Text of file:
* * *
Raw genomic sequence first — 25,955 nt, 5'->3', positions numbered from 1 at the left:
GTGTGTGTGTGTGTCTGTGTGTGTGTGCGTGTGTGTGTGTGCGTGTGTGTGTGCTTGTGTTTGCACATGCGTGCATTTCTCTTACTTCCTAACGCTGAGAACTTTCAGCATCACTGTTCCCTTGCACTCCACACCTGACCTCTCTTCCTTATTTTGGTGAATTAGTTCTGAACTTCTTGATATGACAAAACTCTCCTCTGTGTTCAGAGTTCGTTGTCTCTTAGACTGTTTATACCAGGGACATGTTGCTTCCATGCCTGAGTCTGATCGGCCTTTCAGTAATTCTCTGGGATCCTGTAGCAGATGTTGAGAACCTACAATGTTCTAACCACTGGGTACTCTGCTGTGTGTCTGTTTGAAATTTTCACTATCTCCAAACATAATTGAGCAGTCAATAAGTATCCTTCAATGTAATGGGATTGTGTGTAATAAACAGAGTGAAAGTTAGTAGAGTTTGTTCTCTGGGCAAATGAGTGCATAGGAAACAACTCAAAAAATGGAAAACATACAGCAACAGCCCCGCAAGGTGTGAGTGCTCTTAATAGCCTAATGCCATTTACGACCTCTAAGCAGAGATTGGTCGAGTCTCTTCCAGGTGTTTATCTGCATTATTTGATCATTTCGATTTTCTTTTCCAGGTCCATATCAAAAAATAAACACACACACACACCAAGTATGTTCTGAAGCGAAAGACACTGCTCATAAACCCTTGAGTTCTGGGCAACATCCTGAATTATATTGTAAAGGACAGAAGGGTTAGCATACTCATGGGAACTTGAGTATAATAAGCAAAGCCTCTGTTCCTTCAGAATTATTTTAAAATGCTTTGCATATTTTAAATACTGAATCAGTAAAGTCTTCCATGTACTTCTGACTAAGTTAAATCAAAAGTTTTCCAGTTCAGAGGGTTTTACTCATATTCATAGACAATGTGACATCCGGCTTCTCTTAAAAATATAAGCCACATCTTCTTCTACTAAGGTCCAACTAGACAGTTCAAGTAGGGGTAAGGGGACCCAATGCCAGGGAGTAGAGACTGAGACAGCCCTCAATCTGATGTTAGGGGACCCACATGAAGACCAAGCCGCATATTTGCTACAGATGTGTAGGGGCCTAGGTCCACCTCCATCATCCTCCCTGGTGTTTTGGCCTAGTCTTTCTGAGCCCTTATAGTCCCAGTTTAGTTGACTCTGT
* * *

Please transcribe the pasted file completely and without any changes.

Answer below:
Raw genomic sequence first — 25,955 nt, 5'->3', positions numbered from 1 at the left:
GTGTGTGTGTGTGTCTGTGTGTGTGTGCGTGTGTGTGTGTGCGTGTGTGTGTGCTTGTGTTTGCACATGCGTGCATTTCTCTTACTTCCTAACGCTGAGAACTTTCAGCATCACTGTTCCCTTGCACTCCACACCTGACCTCTCTTCCTTATTTTGGTGAATTAGTTCTGAACTTCTTGATATGACAAAACTCTCCTCTGTGTTCAGAGTTCGTTGTCTCTTAGACTGTTTATACCAGGGACATGTTGCTTCCATGCCTGAGTCTGATCGGCCTTTCAGTAATTCTCTGGGATCCTGTAGCAGATGTTGAGAACCTACAATGTTCTAACCACTGGGTACTCTGCTGTGTGTCTGTTTGAAATTTTCACTATCTCCAAACATAATTGAGCAGTCAATAAGTATCCTTCAATGTAATGGGATTGTGTGTAATAAACAGAGTGAAAGTTAGTAGAGTTTGTTCTCTGGGCAAATGAGTGCATAGGAAACAACTCAAAAAATGGAAAACATACAGCAACAGCCCCGCAAGGTGTGAGTGCTCTTAATAGCCTAATGCCATTTACGACCTCTAAGCAGAGATTGGTCGAGTCTCTTCCAGGTGTTTATCTGCATTATTTGATCATTTCGATTTTCTTTTCCAGGTCCATATCAAAAAATAAACACACACACACACCAAGTATGTTCTGAAGCGAAAGACACTGCTCATAAACCCTTGAGTTCTGGGCAACATCCTGAATTATATTGTAAAGGACAGAAGGGTTAGCATACTCATGGGAACTTGAGTATAATAAGCAAAGCCTCTGTTCCTTCAGAATTATTTTAAAATGCTTTGCATATTTTAAATACTGAATCAGTAAAGTCTTCCATGTACTTCTGACTAAGTTAAATCAAAAGTTTTCCAGTTCAGAGGGTTTTACTCATATTCATAGACAATGTGACATCCGGCTTCTCTTAAAAATATAAGCCACATCTTCTTCTACTAAGGTCCAACTAGACAGTTCAAGTAGGGGTAAGGGGACCCAATGCCAGGGAGTAGAGACTGAGACAGCCCTCAATCTGATGTTAGGGGACCCACATGAAGACCAAGCCGCATATTTGCTACAGATGTGTAGGGGCCTAGGTCCACCTCCATCATCCTCCCTGGTGTTTTGGCCTAGTCTTTCTGAGCCCTTATAGTCCCAGTTTAGTTGACTCTGT